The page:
Teaching Compare & Contrast with Christmas Stories

Teaching Compare and Contrast with Christmas Books

The Year of the Perfect Christmas Tree and Silver Packages: An Appalachian Christmas Story are great Christmas stories for teaching compare and contrast. They have many commonalities. Both are a mid-third grade reading level; however, I have used them with students in 6th grade successfully.

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Christmas Stories – The Year of the Perfect Christmas Tree

The Year of the Perfect Christmas Tree Teaching Activities

 

by Gloria Houston

Pictures by Barbara Cooney

Lexile Measure®: 600L

Grade Level Equivalent: 3.8

Sample Questions from the Handout

When Mama and Ruthie went up the mountain to get their tree, Ruthie became frightened. How did Mama help her get over her fears?

Can you tell who was telling the story by the end of the book? Is it someone different than you predicted at the beginning? How do you know who is telling the story?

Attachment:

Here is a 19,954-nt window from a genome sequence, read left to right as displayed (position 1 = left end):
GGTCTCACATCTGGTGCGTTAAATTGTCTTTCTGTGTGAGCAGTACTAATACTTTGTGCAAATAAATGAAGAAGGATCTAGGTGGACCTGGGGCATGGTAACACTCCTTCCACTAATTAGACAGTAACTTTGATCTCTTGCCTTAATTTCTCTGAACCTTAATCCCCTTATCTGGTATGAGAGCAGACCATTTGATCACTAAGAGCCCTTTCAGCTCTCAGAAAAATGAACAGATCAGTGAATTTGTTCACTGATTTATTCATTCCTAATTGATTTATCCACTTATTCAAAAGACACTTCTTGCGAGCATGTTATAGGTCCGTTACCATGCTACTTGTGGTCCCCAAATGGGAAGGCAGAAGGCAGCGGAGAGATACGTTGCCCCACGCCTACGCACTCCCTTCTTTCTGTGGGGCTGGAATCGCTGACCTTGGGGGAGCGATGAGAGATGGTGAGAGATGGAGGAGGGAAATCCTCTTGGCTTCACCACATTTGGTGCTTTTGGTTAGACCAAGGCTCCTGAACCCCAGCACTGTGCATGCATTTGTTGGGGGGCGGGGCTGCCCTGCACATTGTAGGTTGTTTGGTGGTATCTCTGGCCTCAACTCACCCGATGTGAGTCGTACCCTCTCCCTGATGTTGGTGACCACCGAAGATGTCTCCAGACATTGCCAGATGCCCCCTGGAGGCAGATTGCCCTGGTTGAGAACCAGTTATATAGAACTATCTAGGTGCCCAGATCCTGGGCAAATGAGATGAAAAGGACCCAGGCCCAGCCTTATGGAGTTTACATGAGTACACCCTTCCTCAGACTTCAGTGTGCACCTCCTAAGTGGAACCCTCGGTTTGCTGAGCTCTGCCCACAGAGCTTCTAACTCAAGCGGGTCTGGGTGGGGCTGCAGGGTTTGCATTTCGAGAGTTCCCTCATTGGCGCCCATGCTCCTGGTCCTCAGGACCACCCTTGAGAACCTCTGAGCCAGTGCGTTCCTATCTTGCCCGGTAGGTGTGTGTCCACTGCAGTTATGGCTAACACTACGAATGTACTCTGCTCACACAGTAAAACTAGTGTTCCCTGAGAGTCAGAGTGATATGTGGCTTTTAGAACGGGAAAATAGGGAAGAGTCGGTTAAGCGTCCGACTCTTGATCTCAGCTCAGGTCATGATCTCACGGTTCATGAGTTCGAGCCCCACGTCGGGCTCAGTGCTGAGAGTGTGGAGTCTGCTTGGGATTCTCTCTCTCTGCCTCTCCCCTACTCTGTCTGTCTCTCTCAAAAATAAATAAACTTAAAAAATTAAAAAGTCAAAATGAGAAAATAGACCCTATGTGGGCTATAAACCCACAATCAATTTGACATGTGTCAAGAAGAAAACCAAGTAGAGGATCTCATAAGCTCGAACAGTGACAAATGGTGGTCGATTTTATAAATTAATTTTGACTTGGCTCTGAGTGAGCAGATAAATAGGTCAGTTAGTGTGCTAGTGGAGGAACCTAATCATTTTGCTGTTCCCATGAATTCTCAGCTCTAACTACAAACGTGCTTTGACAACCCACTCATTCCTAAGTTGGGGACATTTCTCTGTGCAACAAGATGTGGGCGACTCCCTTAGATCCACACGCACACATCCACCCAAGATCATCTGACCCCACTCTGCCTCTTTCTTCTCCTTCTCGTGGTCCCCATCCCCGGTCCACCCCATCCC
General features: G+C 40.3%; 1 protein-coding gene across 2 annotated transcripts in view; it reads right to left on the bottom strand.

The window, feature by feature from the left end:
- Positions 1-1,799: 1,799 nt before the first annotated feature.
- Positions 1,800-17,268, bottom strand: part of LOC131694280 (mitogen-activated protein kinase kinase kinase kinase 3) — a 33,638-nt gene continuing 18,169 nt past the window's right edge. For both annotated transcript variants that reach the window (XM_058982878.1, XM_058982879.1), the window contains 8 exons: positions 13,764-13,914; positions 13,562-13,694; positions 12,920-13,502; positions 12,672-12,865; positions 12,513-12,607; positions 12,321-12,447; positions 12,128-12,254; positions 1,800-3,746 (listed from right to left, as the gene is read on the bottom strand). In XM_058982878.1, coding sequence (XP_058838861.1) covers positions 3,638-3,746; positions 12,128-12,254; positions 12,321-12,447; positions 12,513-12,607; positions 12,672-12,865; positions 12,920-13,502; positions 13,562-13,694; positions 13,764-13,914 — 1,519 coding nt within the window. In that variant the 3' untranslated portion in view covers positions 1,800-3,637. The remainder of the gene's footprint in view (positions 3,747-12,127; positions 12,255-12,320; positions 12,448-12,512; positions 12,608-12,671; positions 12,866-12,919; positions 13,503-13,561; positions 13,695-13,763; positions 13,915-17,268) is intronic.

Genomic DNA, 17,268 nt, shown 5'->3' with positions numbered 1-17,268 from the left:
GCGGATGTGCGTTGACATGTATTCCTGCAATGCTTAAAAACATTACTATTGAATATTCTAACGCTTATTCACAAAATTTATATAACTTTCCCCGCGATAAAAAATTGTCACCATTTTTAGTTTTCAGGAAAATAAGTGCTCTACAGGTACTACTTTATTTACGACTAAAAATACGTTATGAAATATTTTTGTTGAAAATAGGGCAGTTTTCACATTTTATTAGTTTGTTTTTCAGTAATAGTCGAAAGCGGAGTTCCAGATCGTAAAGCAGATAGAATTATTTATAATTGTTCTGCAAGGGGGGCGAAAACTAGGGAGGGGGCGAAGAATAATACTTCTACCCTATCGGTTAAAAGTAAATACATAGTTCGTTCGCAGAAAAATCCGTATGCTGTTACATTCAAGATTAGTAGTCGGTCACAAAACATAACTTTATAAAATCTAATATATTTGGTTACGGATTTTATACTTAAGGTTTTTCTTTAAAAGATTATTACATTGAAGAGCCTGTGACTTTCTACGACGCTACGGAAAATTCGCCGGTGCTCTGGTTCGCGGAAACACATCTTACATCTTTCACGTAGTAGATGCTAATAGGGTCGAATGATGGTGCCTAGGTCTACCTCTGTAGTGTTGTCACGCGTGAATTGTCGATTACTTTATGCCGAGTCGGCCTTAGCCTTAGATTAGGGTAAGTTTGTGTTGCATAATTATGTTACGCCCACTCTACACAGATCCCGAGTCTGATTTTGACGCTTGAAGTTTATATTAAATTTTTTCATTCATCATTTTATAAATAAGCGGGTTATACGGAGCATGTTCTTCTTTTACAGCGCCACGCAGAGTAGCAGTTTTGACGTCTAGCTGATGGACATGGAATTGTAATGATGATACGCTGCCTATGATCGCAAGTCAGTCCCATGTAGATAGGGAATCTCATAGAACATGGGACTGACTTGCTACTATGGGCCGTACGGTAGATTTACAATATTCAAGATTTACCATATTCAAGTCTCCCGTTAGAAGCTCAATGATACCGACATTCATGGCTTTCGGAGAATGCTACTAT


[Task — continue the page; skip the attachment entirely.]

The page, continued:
Besides being a gift to Ruthie, what part does her doll play in the story? (i.e., could it be a symbol for hope, love, tradition, faith, triumph, etc.) What does the family do with Ruthie’s doll every Christmas from that time on?

Christmas Stories – Silver Packages: An Appalachian Christmas Story

Silver Packages: An Appalachian Christmas Story Teaching Activities

 

by Cynthia Rylant

Paintings by Chris K. Soentpiet

Lexile Measure®: 830L

Grade Level Equivalent: 3.5

 

 

Sample Questions from the Christmas Stories Handout

The Christmas train is compared to —.

Although the year is described as a long time ago, the reader can make an inference as to the approximate year by —.

Write S for simile, M for metaphor, and H for hyperbole in front of each statement.

______ …feet freeze like the snow…

______ …fingers hardened to ice…

______  …the cold wind was cutting sharp as a blade…

Which idiom best describes the story?

    1. what goes around comes around
    2. fight a losing battle
    3. hit below the belt
    4. keep your nose to the grindstone

~~**^**~~ Venn Diagram Comparisons ~~**^**~~

Compare and Contrast Activities for The Year of the Perfect Christmas Tree and Silver Packages: An Appalachian Christmas Story